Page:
If you cannot delete a file or folder on an NTFS file system volume, this post will help you resolve the issue. There are various cases, and we will talk about all of them in detail in this article. So, if you can’t delete a file or a folder on an NTFS file system volume, follow the solutions mentioned in this post.
Fix Can’t delete a file or a folder on an NTFS file system volume
If you can’t delete a file or a folder on an NTFS file system volume on your Windows computer, you fall under one of the following cases.
- An Access Control List (ACL) is being used
- You can’t delete the file as it is being used
- The file system is corrupted
- The file name includes a reserved or invalid name in the Win32 name space
- Files path exceeds MAX_PATH
Let us talk about them in detail.
1] An Access Control List (ACL) is being used
If you’re trying to delete a file that uses an Access Control List (ACL), you may encounter an issue as the file cannot be deleted. To fix this problem, you’ll need to change the permissions on the file. In some cases, you may also need to take ownership of the file to change its permissions.
As an administrator, you have the implicit ability to take ownership of any file, even if you haven’t been explicitly granted any permission to the file. File owners also have the implicit ability to modify file permissions, even if they haven’t been explicitly granted any permissions to the file. Therefore, you might need to take ownership of a file, give yourself the necessary permissions to delete the file, and then delete it.
One still might get the following prompt.
You can’t use certain security tools to display or to modify permissions because the file has a non-canonical ACL
If you get this prompt, you need tools such as Cacls.exe.
ACEs in an ACL have a preferred sequence based on their type. In earlier Windows versions, non-canonical ACLs caused issues. Use the latest version of Cacls.exe if you experience this problem. You can write a new ACL to gain file access if you can’t modify it in place.
2] You can’t delete the file as it is being used
If you can’t delete the file as it is being used, make sure to kill all the related processes and associated applications. If a file is being used in a shared environment, you may not be able to delete it now. When all the users withdraw from the application, then only you will be able to delete that particular file. However, there are certain applications, including Task Manager, to find out what’s open.
3] The file system has been corrupted
If the file system itself is corrupted, you won’t be able to delete its files. You can use the Check Disk command to find out bad sectors and repair them:
However, you may also experience this issue if your hard drive is faulty. In that case, consult a hardware expert and ask them to make the needed changes.
4] The file name includes a reserved or invalid name in the Win32 name space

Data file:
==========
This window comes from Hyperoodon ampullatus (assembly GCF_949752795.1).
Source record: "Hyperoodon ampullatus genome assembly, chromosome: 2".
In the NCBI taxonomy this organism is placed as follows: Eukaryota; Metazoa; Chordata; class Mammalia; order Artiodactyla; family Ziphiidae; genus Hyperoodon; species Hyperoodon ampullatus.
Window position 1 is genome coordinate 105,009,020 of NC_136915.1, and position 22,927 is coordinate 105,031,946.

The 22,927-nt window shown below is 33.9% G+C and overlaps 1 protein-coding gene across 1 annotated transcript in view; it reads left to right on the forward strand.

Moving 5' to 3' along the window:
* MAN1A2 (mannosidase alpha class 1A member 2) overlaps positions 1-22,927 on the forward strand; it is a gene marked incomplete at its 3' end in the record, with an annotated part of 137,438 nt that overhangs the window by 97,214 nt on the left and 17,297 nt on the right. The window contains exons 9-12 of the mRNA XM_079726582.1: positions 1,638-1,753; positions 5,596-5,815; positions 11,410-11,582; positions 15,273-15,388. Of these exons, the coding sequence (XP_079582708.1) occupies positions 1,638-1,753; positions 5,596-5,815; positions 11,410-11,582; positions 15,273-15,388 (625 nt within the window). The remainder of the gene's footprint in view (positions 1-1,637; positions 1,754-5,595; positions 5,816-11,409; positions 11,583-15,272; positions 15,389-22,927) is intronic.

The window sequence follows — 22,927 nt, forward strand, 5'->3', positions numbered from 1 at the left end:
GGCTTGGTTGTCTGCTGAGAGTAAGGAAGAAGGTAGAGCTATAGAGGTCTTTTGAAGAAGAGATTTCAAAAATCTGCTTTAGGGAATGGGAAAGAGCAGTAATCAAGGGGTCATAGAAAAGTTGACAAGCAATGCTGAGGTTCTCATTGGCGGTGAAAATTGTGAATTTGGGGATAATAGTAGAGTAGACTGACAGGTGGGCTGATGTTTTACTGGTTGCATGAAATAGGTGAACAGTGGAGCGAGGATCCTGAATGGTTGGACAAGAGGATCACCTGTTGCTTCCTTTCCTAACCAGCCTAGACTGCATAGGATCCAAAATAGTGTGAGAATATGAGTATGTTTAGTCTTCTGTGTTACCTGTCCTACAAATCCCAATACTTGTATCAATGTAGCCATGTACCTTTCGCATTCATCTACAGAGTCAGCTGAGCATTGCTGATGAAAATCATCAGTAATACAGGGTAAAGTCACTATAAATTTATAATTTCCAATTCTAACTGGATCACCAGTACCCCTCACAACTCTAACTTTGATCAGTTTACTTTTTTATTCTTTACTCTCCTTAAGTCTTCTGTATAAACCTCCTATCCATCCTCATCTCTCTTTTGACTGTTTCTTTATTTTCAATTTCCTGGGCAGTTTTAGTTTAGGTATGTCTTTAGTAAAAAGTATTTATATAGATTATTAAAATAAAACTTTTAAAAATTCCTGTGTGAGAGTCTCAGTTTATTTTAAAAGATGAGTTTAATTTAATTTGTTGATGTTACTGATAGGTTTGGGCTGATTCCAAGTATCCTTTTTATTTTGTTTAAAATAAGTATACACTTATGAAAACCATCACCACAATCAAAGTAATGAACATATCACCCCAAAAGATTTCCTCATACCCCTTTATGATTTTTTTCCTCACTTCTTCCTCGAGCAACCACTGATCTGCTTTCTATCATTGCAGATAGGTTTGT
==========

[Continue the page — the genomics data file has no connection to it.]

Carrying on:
To delete a file with a reserved name like “lpt1”, use a non-Win32 program to rename it. Or, use specific syntax with built-in commands to bypass Win32 checks. Certain file names are reserved for old-style DOS devices and can’t be created with typical Win32 calls. Use the same technique to traverse deeper folders or POSIX tools to bypass name checks.
If the file has a trailing space or a trailing period in its name or any other term that makes it incompatible with the Win32 naming convention, you won’t be able to delete the file. So, we would recommend you use a tool that uses the correct internal syntax. You can go with “\\?\” as it works with certain tools nonchalantly.
5] Files path exceeds MAX_PATH
You can’t open, edit, or delete a file if its path exceeds MAX_PATH. In this case, follow the solutions mentioned below.
- Use the autogenerated 8.3 name to access the file: If long folder names are causing issues while accessing a deep path, try this resolution.
- Rename the folder: Rename the folder so that the target files that are deeper than the no longer exist. If you do so, start at the root folder or any other convenient place. Then, rename folders so that they have shorter names.
- Map a drive to a folder inside the structure of the path of the target file or folder: Here, we aim to shorten the virtual path. We need to make sure that the length of this path is 73 characters by mapping a drive to SubfolderName4.
- Create a network share that’s as deep as the folder: You should create a network share that’s as deep in the folder tree as possible and rename the folders by accessing the share.
- Traverse deep paths: Windows programs have a maximum path length of 255 characters, which is shorter than the limit of NTFS. This means that some programs may not be able to handle longer paths. If you create a share at some point in your folder structure that’s already fairly deep, and then create a deep structure below that point by using the share, you may experience this issue. Some tools that operate locally on the folder tree may not be able to traverse the whole tree starting from the root. You may have to use these tools specially so that they can traverse the share.
Hopefully, you can resolve the issue using the solutions mentioned in this post.
What happens when you delete a file from an NTFS file system?
When a file is deleted, its name in the directory changes its first letter to a sigma. After this, the storage location of the file is marked as unallocated, which means it may be overwritten. However, it is still possible to search for and recover the deleted file using certain techniques.
How do I delete a folder that won’t delete?
If you can’t delete the folder normally, you should boot into Safe Mode and then delete it. In Safe Mode, startup programs and add-ons do not run. Safe Mode is usually used for troubleshooting issues.